My very first camping trip to Salton Sea was in November of 1978 at (I think) the Mecca Beach campgrounds. On our first night there, the rangers held a campfire get-together for all the campers where they discussed everything from the constellations in the sky to the history of Salton Sea. About the only thing I remember from that educational gathering is that according to the ranger, Salton Sea was not a lake, it was instead a “sea”.
Fast forward over 35 years to today. As I have reacquainted myself with Salton Sea, I have noticed some people calling it a “sea” and other people including park rangers, referring to it as a “lake”. I’ve brought up the question on Facebook a few times and each time it draws much debate. Some claim Salton Sea is a “sea” as I was taught 35 years ago and yet others assure me it is a lake. Of course most of these internet “experts” can’t quote any sources or reasons for declaring it a lake or a sea. Much like me, they are just repeating what they were taught at some time in the past.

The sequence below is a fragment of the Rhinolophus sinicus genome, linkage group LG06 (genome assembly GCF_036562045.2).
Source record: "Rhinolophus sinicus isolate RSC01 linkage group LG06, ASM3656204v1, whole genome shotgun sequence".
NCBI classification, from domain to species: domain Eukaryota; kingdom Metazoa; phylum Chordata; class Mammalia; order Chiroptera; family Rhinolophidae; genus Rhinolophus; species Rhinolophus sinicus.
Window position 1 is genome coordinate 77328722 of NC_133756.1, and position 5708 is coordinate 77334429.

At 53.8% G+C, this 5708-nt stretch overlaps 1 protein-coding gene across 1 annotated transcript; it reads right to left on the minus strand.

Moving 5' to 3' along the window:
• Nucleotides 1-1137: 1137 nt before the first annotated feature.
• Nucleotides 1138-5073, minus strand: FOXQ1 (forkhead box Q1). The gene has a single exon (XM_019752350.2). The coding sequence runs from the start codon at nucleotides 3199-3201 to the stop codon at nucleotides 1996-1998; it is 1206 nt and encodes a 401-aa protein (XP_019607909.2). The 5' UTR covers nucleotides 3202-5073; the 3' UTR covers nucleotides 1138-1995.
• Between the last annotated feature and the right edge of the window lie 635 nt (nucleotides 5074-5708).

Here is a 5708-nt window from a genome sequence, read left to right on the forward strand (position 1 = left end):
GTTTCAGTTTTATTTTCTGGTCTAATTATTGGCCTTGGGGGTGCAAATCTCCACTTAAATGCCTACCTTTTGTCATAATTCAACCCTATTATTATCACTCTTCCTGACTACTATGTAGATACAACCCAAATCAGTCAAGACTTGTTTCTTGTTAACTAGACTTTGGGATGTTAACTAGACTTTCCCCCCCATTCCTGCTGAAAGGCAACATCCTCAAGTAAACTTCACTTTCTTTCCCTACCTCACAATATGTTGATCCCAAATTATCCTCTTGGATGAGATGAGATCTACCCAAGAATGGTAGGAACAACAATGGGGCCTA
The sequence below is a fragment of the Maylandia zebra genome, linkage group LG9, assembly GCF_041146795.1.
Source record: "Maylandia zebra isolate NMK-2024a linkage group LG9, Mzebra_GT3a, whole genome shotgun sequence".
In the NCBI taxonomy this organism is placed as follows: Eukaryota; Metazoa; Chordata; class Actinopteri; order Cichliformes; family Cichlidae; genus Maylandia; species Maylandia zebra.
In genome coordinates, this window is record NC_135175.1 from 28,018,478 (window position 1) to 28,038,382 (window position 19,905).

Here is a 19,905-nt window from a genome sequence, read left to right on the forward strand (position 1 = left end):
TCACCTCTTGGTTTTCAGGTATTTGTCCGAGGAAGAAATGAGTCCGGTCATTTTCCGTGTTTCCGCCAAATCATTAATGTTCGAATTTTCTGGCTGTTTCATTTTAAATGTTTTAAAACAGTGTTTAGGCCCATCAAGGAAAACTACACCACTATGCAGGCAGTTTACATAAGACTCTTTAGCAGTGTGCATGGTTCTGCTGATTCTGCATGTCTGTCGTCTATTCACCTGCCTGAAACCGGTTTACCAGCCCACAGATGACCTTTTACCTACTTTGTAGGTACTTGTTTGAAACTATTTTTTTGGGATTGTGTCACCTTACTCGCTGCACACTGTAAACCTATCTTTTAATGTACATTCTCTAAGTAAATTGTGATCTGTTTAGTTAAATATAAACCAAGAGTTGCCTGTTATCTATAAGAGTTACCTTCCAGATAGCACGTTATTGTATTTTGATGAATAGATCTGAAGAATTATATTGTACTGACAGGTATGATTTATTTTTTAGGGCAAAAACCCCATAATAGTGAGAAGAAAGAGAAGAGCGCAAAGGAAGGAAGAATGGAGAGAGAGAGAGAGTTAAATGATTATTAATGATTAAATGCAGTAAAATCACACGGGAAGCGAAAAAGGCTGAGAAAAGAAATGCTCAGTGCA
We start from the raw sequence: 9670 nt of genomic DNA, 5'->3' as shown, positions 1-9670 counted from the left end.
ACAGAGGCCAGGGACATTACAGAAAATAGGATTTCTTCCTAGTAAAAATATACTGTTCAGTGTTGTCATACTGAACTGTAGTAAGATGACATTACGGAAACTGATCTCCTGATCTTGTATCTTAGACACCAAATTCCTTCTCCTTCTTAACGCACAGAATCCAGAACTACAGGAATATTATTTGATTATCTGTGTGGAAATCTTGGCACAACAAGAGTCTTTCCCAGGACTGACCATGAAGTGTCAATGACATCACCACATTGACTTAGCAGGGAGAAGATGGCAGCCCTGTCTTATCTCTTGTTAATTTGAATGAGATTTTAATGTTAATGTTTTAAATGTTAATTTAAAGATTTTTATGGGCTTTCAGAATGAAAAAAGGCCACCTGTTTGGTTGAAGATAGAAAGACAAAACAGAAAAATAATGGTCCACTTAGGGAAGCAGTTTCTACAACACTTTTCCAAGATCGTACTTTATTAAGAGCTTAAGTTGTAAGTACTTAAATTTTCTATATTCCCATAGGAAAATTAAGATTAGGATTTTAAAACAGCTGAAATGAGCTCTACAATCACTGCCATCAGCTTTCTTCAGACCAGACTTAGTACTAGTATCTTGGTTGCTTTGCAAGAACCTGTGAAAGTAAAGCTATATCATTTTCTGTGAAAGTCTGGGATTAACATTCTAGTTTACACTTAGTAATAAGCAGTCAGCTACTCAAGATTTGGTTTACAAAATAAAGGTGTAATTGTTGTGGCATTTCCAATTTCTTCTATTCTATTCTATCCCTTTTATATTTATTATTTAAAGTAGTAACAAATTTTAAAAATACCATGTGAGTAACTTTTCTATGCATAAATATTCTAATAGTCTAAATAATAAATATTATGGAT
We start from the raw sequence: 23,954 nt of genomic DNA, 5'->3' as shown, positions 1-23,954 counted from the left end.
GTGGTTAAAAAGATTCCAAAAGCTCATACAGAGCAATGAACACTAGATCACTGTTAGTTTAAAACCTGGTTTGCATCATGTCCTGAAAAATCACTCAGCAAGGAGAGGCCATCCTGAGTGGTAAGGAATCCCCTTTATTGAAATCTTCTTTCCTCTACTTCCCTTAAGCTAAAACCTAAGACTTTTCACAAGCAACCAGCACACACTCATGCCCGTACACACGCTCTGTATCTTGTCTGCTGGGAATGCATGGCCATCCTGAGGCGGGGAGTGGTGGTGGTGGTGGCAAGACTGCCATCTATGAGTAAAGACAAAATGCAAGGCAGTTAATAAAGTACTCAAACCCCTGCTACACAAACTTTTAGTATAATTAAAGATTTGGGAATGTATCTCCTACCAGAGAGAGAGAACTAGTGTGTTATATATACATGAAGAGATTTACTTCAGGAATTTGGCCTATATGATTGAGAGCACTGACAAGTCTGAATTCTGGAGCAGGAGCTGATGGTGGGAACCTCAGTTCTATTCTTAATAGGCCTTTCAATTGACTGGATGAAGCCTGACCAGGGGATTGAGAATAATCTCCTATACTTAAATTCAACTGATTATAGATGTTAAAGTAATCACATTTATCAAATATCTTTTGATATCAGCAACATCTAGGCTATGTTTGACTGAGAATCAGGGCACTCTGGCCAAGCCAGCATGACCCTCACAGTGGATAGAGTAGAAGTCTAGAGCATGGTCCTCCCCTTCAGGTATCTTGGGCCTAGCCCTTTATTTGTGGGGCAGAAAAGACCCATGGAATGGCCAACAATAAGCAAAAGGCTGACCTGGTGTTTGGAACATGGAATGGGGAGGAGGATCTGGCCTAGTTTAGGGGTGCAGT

Wanting to get to the bottom of this burning question I decided to reach out to one of (if not THE) leading experts on Salton Sea, Dr. Timothy Krantz at University of Redlands. Dr. Krantz is the author of several books including the “Salton Sea Atlas”, and is the Director of the Salton Sea Database Program at the University of Redlands. I could think of no better expert to ask “Is Salton Sea a lake, or a sea?”.
This is the answer I got from Dr. Krantz:
The correct answer is that the Salton Sea was a true “sea” – connected to the ocean as the northern arm of the Sea of Cortez – but it was disconnected by the deposition of the sediments of the Colorado River delta. Literally, the sediments that once comprised what is now the Grand Canyon, have built up the delta to where it blocked the Salton Basin from the ocean. It is, after all, about 285 feet below sea level at its deepest point – just five feet shy of Badwater (Death Valley) as the lowest spot in the Western Hemisphere. So, now, the Salton Sea is, indeed, a lake.
Lake Cahuilla, the prehistoric giant lake that once filled the basin more often than not, was essentially a giant oxbow lake of the Colorado River, more than five times the size of the full Salton Sea today, which would fill to overflowing back to the Sea of Cortez, leaving the travertine deposits along the mountains above Desert Shores and wave-cut scarps elsewhere along the ancient shoreline.
So there you have it. Salton Sea is, officially, A LAKE.